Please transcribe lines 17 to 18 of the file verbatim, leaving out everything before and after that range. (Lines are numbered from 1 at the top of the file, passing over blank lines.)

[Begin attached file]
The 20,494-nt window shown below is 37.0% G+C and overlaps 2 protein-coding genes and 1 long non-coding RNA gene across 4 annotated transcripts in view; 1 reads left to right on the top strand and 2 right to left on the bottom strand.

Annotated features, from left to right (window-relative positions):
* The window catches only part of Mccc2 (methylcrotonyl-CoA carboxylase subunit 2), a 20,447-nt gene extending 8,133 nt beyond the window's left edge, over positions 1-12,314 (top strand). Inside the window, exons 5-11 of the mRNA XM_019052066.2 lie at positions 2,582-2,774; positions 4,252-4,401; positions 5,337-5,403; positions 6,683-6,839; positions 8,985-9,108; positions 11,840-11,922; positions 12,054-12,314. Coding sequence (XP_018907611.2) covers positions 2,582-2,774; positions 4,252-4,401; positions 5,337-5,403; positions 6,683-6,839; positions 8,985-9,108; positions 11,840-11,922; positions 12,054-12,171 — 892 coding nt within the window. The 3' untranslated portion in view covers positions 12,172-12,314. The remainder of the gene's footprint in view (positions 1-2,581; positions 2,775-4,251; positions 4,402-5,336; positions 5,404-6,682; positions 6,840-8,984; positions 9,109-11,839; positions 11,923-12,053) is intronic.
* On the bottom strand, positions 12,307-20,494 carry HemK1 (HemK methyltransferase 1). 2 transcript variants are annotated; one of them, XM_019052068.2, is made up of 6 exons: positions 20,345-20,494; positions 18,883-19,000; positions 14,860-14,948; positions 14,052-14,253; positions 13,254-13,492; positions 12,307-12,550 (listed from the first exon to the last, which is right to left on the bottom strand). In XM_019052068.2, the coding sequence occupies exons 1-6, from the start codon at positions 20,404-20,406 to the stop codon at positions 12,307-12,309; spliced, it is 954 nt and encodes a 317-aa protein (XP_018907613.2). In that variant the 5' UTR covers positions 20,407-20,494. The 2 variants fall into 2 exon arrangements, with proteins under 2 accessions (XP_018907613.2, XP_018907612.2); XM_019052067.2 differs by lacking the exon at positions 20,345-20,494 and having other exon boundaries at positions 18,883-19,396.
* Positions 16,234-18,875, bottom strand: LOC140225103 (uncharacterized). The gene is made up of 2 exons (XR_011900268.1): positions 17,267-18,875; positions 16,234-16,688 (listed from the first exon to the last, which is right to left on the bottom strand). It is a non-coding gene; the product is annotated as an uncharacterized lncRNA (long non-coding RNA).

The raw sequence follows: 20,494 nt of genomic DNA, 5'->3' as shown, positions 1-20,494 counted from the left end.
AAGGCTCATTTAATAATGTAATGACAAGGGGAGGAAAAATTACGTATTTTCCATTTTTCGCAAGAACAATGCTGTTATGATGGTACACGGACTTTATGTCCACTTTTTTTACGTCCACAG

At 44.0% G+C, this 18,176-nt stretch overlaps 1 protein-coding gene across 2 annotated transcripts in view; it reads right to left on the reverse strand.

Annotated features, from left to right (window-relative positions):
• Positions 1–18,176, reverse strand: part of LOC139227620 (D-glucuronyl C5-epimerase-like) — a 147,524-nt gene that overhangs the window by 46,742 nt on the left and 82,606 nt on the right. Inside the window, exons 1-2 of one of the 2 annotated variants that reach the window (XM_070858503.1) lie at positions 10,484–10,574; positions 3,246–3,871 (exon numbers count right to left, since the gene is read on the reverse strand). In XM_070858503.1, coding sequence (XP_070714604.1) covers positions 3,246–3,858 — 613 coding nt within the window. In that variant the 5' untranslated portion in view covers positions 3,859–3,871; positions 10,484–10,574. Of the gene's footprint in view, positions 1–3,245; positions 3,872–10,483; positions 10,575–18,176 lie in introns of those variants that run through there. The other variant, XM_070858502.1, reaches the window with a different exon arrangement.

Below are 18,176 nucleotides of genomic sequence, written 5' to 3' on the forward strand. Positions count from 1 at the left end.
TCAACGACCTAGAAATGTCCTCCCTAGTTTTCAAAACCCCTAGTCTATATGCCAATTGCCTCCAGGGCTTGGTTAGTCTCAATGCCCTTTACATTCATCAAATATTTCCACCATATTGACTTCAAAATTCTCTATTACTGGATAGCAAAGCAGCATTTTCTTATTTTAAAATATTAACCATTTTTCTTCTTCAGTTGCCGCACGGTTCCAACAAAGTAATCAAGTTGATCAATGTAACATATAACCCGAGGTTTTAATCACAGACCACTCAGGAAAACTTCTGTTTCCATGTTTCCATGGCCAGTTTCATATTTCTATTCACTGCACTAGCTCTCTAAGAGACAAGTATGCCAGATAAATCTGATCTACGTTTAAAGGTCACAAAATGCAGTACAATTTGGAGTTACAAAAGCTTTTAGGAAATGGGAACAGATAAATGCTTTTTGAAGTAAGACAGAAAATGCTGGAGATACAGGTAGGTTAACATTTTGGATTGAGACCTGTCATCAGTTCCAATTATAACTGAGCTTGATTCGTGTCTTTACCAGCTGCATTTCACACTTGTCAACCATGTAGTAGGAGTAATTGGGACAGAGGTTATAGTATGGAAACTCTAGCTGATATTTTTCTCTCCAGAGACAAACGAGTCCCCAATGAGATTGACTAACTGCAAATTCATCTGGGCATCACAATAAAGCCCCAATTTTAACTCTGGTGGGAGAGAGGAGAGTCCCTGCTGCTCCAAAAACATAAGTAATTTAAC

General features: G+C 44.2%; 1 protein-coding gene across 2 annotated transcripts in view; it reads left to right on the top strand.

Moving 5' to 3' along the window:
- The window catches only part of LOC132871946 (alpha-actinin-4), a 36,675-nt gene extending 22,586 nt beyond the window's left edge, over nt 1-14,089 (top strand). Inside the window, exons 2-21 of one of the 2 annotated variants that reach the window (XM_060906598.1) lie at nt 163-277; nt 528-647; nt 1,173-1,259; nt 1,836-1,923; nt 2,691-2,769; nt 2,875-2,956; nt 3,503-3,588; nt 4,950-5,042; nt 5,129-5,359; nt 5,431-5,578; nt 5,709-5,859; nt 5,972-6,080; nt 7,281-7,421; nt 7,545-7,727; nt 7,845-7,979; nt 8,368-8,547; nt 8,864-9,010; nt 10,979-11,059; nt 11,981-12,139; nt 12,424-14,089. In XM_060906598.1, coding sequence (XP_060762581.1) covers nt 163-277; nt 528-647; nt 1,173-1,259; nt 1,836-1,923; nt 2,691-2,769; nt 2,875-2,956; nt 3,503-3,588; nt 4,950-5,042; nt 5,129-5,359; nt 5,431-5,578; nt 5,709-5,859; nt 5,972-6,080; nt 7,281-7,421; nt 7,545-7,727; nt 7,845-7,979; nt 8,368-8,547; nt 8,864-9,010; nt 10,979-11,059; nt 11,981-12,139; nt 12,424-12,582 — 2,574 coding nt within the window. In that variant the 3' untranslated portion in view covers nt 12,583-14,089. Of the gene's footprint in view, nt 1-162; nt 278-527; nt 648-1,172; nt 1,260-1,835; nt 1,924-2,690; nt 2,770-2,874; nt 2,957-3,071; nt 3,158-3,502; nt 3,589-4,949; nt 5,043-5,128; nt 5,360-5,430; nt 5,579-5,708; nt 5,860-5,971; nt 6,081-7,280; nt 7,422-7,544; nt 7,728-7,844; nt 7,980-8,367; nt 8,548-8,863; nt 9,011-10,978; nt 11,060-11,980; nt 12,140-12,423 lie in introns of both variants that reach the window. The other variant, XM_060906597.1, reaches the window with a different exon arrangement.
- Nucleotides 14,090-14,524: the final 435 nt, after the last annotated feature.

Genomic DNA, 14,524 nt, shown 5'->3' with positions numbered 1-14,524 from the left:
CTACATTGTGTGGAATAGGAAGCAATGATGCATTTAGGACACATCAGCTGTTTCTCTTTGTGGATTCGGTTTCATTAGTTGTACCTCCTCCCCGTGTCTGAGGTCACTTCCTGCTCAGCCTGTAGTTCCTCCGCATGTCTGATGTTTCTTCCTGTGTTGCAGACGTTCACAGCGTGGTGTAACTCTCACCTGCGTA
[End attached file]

Genomic DNA, 14,524 nt, shown 5'->3' with positions numbered 1-14,524 from the left:
CTACATTGTGTGGAATAGGAAGCAATGATGCATTTAGGACACATCAGCTGTTTCTCTTTGTGGATTCGGTTTCATTAGTTGTACCTCCTCCCCGTGTCTGAGGTCACTTCCTGCTCAGCCTGTAGTTCCTCCGCATGTCTGATGTTTCTTCCTGTGTTGCAGACGTTCACAGCGTGGTGTAACTCTCACCTGCGTA